Speed-up JuMP model storing objects as Indexed tables


I’m new to Jula/JuMP and working on a very large optimization model, which generation I aim to fully automatize based on sets, relations among sets and parameters provided externally. I developed a basic procedure for this purpose that mainly builds on storing variables, parameters and constraints within Indexed Tables to enable fast grouping and filtering. Since changing these things will be very time-consuming once I have coded the actual model, I hoped to get some feedback on this beforehand.

In the example, demand for a certain energy carrier has to be satisfied at any point of time by production from a set of technologies.

using JuMP
using JuliaDB
using GLPK
model = Model()

# Creation of parameters and mappings among sets
Mapping_dic = Dict{Symbol, Array{Union{Int,Array{Int,1}},1}}()
# sets of of timesteps and energy carriers
Mapping_dic[:Time]  = Array(1:4200)
Mapping_dic[:Carrier] 	= Array(1:2)
# sets of technologies mapped to carriers, techs in the first subarray can produce the first carrier and so on
Mapping_dic[:Tech]	= [[1,2,3,4],[2,3,5,6,7]] 
# parameter with demand to be satisfied
Parameter_tab = table(repeat(Array(1:4100),2),vcat(fill(1,4100),fill(2,4100)),fill(3.0,8200),names=[:Time,:Carrier,:Val], pkey = [:Time, :Carrier])

# Creation of production variables based on Mapping_dic
Variable_info = VariableInfo(true, 0, false, NaN, false, NaN, false, NaN, false, false)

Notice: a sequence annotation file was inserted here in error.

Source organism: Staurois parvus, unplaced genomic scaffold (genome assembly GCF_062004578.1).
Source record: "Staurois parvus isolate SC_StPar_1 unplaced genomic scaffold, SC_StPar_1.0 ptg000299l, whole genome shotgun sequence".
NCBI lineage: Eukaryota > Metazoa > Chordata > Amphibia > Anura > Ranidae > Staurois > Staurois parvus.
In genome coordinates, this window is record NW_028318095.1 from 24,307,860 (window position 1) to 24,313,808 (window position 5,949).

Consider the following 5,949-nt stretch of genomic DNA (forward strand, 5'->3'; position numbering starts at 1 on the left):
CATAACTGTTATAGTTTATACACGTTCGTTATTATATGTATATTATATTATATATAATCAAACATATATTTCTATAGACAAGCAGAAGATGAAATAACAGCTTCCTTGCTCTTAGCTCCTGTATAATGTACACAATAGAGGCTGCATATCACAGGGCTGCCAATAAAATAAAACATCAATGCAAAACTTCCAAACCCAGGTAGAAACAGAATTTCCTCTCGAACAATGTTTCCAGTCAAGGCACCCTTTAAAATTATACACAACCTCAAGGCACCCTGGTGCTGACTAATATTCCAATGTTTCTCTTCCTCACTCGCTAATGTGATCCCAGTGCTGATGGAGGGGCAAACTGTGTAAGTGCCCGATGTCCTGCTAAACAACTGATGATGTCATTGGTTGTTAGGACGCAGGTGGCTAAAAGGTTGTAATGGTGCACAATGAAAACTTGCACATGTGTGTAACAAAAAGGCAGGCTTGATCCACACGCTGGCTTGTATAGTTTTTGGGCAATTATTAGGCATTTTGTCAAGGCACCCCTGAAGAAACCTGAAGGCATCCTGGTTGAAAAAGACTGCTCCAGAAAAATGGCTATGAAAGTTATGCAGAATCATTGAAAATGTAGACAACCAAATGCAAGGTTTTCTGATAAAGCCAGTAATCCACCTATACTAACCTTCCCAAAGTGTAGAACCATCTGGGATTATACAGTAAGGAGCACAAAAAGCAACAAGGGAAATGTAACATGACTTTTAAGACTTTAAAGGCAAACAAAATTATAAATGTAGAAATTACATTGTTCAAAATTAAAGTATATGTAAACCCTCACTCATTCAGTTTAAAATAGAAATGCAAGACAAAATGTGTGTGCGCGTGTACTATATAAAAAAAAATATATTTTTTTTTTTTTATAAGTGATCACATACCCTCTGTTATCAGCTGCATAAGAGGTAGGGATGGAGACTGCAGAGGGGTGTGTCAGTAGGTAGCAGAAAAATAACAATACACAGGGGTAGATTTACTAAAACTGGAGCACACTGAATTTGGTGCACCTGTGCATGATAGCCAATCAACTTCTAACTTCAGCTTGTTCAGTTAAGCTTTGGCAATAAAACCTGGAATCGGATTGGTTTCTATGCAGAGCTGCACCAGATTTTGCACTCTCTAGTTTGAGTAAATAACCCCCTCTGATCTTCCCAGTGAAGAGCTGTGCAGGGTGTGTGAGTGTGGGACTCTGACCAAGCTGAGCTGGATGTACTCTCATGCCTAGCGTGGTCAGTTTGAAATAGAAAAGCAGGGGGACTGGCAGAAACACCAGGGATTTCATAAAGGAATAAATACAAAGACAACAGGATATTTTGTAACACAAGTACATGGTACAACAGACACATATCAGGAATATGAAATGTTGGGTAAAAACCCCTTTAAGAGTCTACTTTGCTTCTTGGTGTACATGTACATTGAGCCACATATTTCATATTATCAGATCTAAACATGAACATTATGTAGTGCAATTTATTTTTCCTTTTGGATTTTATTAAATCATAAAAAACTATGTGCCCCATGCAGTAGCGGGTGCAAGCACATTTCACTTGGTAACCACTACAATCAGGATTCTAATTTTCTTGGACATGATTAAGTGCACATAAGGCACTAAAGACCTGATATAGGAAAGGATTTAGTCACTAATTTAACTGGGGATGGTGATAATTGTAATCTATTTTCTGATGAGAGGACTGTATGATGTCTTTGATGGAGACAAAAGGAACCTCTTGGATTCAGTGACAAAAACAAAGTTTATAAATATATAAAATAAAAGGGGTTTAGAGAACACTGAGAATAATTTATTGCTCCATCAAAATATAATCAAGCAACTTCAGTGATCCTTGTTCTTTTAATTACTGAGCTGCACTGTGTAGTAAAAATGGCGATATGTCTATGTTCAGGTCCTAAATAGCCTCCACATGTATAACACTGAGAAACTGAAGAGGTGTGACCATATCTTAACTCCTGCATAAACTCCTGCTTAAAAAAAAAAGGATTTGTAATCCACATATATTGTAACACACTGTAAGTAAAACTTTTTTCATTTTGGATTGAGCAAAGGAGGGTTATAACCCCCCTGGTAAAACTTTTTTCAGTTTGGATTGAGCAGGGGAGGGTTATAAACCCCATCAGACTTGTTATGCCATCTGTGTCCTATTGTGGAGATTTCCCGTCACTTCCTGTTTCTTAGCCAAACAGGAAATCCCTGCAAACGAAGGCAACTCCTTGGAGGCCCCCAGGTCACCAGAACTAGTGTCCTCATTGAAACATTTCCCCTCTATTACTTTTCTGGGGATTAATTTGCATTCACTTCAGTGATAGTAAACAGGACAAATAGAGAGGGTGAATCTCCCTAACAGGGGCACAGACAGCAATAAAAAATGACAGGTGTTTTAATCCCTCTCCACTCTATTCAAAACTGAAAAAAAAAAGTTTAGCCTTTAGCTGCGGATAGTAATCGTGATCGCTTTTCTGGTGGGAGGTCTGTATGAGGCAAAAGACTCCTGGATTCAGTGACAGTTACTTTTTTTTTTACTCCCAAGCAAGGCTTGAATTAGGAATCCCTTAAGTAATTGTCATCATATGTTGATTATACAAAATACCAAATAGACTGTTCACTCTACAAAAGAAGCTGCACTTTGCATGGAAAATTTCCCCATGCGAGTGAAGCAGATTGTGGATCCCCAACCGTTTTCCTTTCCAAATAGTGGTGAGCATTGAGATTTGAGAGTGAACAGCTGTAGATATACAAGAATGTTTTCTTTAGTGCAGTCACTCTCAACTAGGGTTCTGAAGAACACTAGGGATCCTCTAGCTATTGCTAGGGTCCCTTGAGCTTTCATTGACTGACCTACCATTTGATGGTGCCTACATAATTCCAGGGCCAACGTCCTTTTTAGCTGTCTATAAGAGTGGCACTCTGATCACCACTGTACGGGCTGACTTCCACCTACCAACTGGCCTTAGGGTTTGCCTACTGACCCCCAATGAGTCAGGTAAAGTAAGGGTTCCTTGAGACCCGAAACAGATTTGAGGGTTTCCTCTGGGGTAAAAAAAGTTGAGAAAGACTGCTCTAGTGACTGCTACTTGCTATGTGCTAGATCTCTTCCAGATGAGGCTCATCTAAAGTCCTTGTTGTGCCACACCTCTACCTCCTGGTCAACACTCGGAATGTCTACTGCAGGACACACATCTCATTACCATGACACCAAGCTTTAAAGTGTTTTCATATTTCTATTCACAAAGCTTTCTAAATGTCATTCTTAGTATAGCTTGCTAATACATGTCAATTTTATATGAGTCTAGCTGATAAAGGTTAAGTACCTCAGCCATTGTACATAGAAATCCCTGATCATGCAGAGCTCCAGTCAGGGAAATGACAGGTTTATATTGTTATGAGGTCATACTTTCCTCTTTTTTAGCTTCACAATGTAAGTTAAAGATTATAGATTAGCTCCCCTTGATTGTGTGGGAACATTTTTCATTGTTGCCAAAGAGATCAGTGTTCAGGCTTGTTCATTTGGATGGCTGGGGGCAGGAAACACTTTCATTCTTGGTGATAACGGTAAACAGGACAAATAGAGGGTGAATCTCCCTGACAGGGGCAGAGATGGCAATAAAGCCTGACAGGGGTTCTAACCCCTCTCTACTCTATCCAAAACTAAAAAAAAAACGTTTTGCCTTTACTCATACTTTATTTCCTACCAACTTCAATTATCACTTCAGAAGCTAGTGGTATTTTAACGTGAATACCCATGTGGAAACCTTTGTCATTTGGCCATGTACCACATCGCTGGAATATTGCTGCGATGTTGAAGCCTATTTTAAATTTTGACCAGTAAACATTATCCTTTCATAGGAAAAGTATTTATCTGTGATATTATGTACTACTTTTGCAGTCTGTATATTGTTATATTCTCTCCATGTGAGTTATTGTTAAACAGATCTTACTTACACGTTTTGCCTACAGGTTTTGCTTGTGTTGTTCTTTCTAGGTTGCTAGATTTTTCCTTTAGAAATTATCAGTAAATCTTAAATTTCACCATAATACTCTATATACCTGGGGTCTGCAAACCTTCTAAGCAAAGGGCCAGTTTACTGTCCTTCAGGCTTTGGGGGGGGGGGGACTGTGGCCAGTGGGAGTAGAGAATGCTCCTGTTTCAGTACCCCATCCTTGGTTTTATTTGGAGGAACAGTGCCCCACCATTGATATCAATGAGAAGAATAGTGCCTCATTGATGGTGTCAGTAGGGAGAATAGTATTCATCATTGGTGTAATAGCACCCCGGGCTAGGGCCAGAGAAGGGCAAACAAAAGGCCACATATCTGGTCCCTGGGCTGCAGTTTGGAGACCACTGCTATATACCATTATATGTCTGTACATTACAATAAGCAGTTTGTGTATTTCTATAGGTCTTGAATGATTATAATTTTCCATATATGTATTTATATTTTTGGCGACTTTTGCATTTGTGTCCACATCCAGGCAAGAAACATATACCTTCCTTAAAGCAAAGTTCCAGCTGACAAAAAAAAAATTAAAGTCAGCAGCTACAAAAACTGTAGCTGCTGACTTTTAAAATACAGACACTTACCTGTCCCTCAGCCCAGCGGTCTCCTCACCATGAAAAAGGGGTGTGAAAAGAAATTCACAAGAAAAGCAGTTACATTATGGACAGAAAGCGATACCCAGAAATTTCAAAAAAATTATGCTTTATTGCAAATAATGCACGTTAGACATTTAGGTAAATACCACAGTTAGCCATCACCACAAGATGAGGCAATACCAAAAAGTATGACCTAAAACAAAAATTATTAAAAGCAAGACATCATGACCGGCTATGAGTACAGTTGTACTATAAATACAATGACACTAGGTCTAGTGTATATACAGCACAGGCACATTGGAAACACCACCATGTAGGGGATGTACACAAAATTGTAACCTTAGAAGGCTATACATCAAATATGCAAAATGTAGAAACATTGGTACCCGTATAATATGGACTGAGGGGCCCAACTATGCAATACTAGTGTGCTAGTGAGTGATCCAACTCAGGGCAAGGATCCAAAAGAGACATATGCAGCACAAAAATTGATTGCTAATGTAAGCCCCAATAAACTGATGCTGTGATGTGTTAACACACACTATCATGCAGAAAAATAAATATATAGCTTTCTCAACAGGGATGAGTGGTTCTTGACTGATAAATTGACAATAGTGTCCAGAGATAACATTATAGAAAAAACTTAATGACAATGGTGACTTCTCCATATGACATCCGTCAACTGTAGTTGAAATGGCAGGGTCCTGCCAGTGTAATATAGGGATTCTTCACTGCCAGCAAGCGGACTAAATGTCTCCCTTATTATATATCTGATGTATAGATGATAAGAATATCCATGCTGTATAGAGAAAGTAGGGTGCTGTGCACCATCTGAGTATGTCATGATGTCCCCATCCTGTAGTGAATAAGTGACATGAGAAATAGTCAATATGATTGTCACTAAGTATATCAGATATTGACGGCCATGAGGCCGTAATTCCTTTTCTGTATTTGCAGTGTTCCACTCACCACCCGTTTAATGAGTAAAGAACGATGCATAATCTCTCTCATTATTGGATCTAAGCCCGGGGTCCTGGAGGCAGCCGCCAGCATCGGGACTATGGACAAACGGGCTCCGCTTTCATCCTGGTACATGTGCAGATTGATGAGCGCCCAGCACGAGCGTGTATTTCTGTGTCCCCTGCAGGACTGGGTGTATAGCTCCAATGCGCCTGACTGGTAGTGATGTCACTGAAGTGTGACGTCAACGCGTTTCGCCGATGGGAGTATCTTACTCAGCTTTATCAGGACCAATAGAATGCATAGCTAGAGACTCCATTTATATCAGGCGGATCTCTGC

Variables_tab = table(Int16[], Int16[], Int16[], VariableRef[], names=[:Time, :Carrier, :Tech, :Ref], pkey = [:Time, :Carrier])

function generate_variables(model,Mapping_dic,Variables_tab,Variable_info)
	for time::Int16 = Mapping_dic[:Time], carrier::Int16 = Mapping_dic[:Carrier], tech::Int16 = Mapping_dic[:Tech][carrier]
		push!(rows(Variables_tab), (Time = time, Carrier = carrier, Tech = tech, Ref = JuMP.add_variable(model, JuMP.build_variable(error, Variable_info))))
	return Variables_tab

Variables_tab = generate_variables(model,Mapping_dic,Variables_tab,Variable_info)

# Creation of constraints based on variabled generated earlier and parameter provided externally
Constraints_tab = table(Int16[], Int16[], ScalarConstraint[], names=[:Time, :Carrier, :Ref], pkey = [:Time, :Carrier])
ConstraintsInfo_tab = join(JuliaDB.groupby(unique, Variables_tab, (:Time, :Carrier), select=:Ref), Parameter_tab, how=:inner)